Government & Politics

With tech jobs open in KC, Missouri eyes boost to computer science in high school

With two years left at Rockhurst High School, sophomore Tanner Helton is building websites for pay, and his Advanced Placement computer science class is starting an "internet of things" project.

Rockhurst last year began requiring freshmen to take computer science. Helton said he thought it was important for young people to have tech skills, and he appreciated the way the internet connects the globe.

"It's so limitless," said Helton, 16, who already was working with computers in his spare time. "Anything you want to do you can really do."

Helton's computer science teacher, J.W. Clark, said the new requirement was an effort to boost interest in computer science because of the need for tech skills in the workforce.

Now, the Missouri legislature is weighing a bill aimed at getting the state's public school students to take computer science in high school. Unlike at Rockhurst, an all-boys private high school, public school students would not have to take computer science. But schools would have to count the course as a math, science or practical arts credit required for graduation rather than treating it as an elective.

The bill has backing from Kansas City area organizations, including the KC Tech Council, because of its possible implications for the area workforce. Kansas City tech advocates say the area suffers from a tech worker shortage, and KC Tech Council president Ryan Weber said without an investment in the city's workforce, Kansas City won't be able to retain tech employers or attract new ones.

"The number one reason why Amazon didn’t select us as a finalist is the lack of workforce," Weber said. "That's a huge issue, and it can’t be understated.”

Tech companies employed more than 90,000 workers in the Kansas City area, according to the council's most recent industry report, released last year. Data the organization pulled from Gartner's TalentNeuron indicate that more than 2,800 tech jobs are open in the area.

“If we’re ever going to get close to closing the skills gap, we’ve got to flood our future pipeline," Weber said.

Missouri school counseling organizations, however, are concerned about the bill's implications for college-bound students. To graduate from high school, Missouri students need three years of math. Sharon Sevier, director of advocacy for the Missouri School Counselor Association, said that's often what Missouri colleges and universities require for admission, but they don't consider computer science to be a math class.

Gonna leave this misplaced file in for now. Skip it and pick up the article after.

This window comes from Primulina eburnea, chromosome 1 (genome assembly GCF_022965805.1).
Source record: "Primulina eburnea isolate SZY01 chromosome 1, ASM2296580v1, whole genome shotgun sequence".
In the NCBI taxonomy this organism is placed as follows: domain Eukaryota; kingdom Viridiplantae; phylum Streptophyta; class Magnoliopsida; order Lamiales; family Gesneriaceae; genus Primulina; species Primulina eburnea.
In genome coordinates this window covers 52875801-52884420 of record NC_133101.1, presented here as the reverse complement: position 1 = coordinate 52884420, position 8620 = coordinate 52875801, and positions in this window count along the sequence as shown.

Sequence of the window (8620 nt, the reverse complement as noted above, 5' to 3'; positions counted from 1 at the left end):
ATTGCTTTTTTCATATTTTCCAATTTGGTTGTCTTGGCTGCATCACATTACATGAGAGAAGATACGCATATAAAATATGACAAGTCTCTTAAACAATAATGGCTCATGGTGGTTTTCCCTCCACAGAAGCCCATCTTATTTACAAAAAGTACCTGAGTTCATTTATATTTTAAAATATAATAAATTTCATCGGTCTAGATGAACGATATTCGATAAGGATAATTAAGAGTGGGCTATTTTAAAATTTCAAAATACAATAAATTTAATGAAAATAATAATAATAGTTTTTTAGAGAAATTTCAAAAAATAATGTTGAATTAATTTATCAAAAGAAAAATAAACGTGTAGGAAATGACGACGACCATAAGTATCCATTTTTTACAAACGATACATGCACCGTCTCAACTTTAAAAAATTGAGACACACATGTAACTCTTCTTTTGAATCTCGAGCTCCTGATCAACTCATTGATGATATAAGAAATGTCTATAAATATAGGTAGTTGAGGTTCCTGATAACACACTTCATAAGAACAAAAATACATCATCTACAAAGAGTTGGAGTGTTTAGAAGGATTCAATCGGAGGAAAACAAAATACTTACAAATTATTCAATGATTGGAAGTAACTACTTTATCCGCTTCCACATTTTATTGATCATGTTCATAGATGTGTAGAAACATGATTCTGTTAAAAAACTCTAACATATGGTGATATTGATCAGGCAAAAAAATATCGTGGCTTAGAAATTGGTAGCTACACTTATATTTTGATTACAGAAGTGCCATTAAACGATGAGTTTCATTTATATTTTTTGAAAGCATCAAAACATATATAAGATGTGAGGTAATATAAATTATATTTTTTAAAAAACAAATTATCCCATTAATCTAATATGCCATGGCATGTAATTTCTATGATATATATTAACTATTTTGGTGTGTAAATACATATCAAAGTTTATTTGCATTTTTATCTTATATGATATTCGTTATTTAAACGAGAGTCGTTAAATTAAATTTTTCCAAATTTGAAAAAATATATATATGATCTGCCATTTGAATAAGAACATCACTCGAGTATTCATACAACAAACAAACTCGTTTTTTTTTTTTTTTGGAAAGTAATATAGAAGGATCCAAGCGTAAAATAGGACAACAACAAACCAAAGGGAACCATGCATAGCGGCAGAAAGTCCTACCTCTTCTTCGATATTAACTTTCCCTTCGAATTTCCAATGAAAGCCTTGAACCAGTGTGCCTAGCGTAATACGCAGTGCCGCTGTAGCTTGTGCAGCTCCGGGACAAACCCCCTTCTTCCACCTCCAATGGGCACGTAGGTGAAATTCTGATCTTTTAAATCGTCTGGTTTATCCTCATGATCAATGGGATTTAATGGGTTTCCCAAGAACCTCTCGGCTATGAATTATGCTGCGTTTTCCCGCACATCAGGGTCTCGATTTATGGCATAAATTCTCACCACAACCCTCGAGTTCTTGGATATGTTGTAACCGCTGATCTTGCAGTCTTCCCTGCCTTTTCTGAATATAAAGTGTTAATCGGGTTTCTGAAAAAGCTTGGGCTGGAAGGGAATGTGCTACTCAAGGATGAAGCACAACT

"If this bill goes through, it is entirely possible that the acceptance of our students could be compromised when they go to apply for college," Sevier said.

The bill passed the House 115-28, and members of the Senate Economic Development Committee heard testimony on the bill Tuesday. It still needs a Senate committee and full Senate vote.

Rep. Judy Morgan, a Democrat representing downtown Kansas City, said she voted against the bill in the House because of the concerns raised by counselors. She said she also was concerned that students wouldn't be prepared for college entrance exams if they didn't take as many standard math classes.

“I think it could be done, and the colleges may be receptive to it, but I think it just needs to go through that process where the colleges make the decision, 'We’re going to accept computer science as math,' " Morgan said.

Morgan said she would like to see the Missouri Department of Elementary and Secondary Education consider mandating computer science in public schools and provide recommendations to the General Assembly.

For Rockhurst students, having computer science experience is an asset in an interconnected world. Jacob Sykes, 18, is taking his first computer science course, software application development. The class wasn't required when he was a freshman, but the Harvard University-bound senior said he thought tech skills would help him be more well-rounded as he prepares to study engineering.

Center School District is offering computer science through Project Lead the Way, a project-based STEM curriculum, and computer tech classes where students take computers apart and deal in hardware, said Kelly Wachel, public relations director.

“The initiative seems to be based on the changing needs of the workforce, and we recognize that our role is to prepare students for their future, and this seems to be an attempt to keep aligning these two thoughts,” Wachel said.

Greg Owsley, director of Rockhurst's science, technology, engineering, arts and mathematics program, or STEAM, said he thought that the education system largely was behind on helping students develop tech skills and that computer science would inevitably be required course work for high schools. Owsley said the required class was stoking students' interest in computer science as a career, and some were landing part-time jobs.

"When I was in high school, I worked at a movie theater. Other people worked at car washes or they mowed lawns in their neighborhood," Owsley said. "We have students getting jobs to do computer science work for companies. That's their high school job."

Clark said next year's enrollment for advanced placement computer science courses is double what it was before the required freshman course.

"My hope is that by having success in the intro (computer science) class, they realize it's something that they can do and any stigma about 'what's a computer programmer or what kind of skill set do they need?' is kind of washed away by the fact that they've gone through a semester of entry-level programming and succeeded," Clark said.